On the other hand, cross-border incursions have become serious transitional threats in Central Asia. For instance, the Taliban group in Afghanistan has extended its activities to Central Asia where they have supported militia groups in different countries to cause instability.

Despite the impact caused by domestic insurgencies and cross-border incursions in Central Asia, radicalism, drug trafficking, and outside influence are believed to possess potential for causing instability in the region.

Radicalism, Drug Trafficking and Outside Influence

The erosion of communist atheism seems to have paved the way for the return of Islamic spiritual values leading to the current Islamic revival in Central Asia. It is argued that secularism has remained overshadowed by the Soviet heritage for decades, but Islamic revival has led to the emergence of a new form of Islamic radicalization in Central Asia which has been under the control of Russia. As a result, Islamic radicalization seems to have been confined to a number of localities within the region. However, it is worth noting that the acceptance of secularism in Central Asia is not the only reason for the localization of Islamic radicalization. There are other factors which have contributed to the confinement of Islamic radicalization within specific geographic boundaries. Some of these factors include social and political developments including changes in political systems and armed conflict, and foreign proselytizing.[8]

Survey shows that Fergana valley which is politically divided between Uzbekistan, Tajikistan and Kyrgyzstan, a densely populated region has been the focus of radical groups and Islamic revival.[9] Historically, Fergana valley is known to be a significant center of Islamic fervor even before the formation of the Soviet Union which suppressed secularism in Central Asia. It is reported that the first foreign radicals sought refuge in this valley leading to the return of Islamic revival in the region. Other localities of Islamic radicalization are southern Kyrgyzstan and Tajikistan where the Soviet occupation faced immense resistance leading to the emergence of radical Islamic movements. In a review, Baran, Cornell and Star report “South Kyrgyzstan is exposed to most of the same currents that prevail in neighboring Uzbekistan and Tajikistan. By contrast, northern Kyrgyzstan, Kazakhstan and Turkmenistan have seen considerably lower levels of Islamic activity.”[10]

The presence of radical Islamists dates back to 1970s when the Ikhwan group arrived in Central Asia in which they penetrated the region through Fergana valley. Before then, clergy members had become repressed owing to the influence of Salafi-Wahhabi leading to a gradual loss of contact with the Hanafi school of Islam. Therefore, the entry of the Ikhwan group into Central Asia which consisted of Muslim students from Iraq, Jordan and Afghanistan marked the beginning of Islamic radicalization in the region. It is argued that, the presence of the Ikhwan group in Central Asia reinforced the traditional radical Islamist groups such as the Adolat (Justice), Tauba (Repentance), Baraka (Blessings) and Warriors of Islam, commonly known as Islam Lashkarlari. These radical groups are believed to have carried their activities secretly during the Soviet period in which they surfaced during Gorbachev’s reforms. During this era, other radical groups emerged in the region including Uzun Soqol, Hizballah, Tabligh Jamaat, as well as, Hizb ut-Tahrir, Akramiya, and the so-called Islamic Movement of Uzbekistan (IMU).[11] IMU remained as the most active radical group of all in which the operation in Afghanistan has led to an apparent splinter into other additional groups leading to a high level of radicalism in Central Asia. Some of the additional groups which splintered from IMU include the Islamic Movement of Central Asia (IMCA), the East Turkestan Islamic Movement (ETIM) and the Islamic Jihad Group (IJG).[12] It is also worth noting that the Turkish Nurcular group that operates openly with less radical attitudes bears its roots in IMU. Currently, radicalism in Central Asia is considered as one of the most potential causes of instability in five Central Asian countries.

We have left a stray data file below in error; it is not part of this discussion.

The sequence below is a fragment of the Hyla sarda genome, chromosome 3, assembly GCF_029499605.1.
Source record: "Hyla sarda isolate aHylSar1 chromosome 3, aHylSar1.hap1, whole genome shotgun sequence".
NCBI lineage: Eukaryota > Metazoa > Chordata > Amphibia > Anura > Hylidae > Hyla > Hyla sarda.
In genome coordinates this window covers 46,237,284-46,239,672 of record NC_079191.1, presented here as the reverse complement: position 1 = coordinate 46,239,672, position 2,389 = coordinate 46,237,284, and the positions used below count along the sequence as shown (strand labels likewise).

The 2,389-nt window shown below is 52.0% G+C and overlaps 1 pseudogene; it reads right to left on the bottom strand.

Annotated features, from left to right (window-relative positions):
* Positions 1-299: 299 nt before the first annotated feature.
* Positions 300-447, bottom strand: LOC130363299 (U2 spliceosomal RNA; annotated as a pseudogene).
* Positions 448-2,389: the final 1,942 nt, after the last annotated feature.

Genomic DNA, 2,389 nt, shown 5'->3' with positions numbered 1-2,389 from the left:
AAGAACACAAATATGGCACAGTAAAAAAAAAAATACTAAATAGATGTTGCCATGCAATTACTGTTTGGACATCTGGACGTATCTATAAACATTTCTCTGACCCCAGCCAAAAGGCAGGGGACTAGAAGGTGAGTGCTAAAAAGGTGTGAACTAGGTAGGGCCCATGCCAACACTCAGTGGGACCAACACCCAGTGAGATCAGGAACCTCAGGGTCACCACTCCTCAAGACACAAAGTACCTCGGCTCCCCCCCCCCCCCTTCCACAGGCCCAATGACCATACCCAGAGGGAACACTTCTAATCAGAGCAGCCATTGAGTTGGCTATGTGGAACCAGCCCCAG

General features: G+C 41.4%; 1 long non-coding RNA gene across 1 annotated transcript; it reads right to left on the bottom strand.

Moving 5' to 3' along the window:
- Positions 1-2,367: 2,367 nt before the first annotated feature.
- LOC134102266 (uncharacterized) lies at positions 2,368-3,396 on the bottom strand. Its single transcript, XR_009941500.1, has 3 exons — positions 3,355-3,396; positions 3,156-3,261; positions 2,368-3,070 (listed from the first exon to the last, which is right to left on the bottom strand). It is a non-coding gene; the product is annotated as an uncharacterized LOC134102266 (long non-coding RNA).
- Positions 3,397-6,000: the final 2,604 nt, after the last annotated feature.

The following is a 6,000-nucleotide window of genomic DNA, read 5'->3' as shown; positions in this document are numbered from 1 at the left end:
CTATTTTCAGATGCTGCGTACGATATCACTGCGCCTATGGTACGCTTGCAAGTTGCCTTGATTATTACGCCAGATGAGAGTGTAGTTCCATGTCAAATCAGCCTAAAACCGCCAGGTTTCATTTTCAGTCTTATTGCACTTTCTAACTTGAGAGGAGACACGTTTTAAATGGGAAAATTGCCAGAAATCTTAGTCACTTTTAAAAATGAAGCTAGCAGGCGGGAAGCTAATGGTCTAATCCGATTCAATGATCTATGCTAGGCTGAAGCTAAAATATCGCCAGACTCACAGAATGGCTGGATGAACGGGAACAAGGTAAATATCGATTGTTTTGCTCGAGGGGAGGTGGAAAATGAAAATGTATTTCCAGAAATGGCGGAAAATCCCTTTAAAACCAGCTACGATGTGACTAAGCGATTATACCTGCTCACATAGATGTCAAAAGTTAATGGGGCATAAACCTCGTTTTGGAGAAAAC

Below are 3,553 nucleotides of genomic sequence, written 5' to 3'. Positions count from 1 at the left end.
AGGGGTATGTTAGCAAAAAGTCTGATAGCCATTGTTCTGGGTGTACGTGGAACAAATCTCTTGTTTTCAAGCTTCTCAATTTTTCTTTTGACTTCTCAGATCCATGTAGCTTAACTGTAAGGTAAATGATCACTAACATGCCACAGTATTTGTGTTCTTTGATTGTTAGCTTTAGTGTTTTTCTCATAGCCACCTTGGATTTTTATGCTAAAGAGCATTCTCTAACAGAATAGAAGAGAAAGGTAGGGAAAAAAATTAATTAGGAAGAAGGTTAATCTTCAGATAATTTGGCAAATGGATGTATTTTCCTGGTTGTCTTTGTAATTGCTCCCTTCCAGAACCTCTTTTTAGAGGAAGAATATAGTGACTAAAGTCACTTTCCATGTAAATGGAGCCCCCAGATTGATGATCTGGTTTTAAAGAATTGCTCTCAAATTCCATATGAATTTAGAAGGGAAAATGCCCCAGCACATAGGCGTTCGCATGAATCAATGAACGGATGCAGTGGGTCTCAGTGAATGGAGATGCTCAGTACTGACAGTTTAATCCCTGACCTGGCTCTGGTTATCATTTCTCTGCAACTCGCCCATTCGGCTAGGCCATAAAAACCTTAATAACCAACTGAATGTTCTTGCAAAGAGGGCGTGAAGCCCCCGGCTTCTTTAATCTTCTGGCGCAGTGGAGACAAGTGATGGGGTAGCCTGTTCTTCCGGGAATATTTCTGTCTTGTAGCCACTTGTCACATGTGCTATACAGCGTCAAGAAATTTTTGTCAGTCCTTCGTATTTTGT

Despite the immense challenges to regional security which have been caused by the emergence of radical Islamists in Central Asia, the situation has been worsened by drug trafficking. As Yasin points out “Central Asia has emerged as a region of strategic importance given its vast energy resources, its regional threats of narcotics production and trafficking, and its geographic location.”[13] This aspect is reaffirmed by Olcott and Udalova through stating “Central Asia has recently emerged as a major international drug trafficking center. According to United Nations drug control experts, 80 percent of heroin consumed in Western Europe originates in Afghanistan and Pakistan.”[14] In the past, drug trafficking in Central Asia has not been considered as a significant aspect of international security. This is probably why it has remained underappreciated and underreported yet it plays significant roles in fueling instability. In Central Asia, drug trafficking networks extend from Afghanistan which is known as the world’s leading producer of opium into the global market.[15] From an analytical perspective, drug trafficking in Central Asia appears to be a spillover effect from the former Taliban-led Afghanistan owing to poor border security between the country and its neighbors.[16] In addition, Russia plays a significant role in providing exit of narcotics from Afghanistan through countries in Central Asia.[17] As a result, all the five countries in Central Asia are experiencing enormous challenges from the illicit trade of narcotics. In addition, drug trafficking networks within the region are linked to arms smuggling across Central Asia. This situation increases the fears of the acquisition of the Soviet technologies that may lead to the development of weapons of mass destruction by the radical groups. Ideally, drug trafficking is perpetuated by terrorist groups and radical Islamists, in order to generate revenue for funding their operations within Central Asia, as well as, other terror networks around the globe.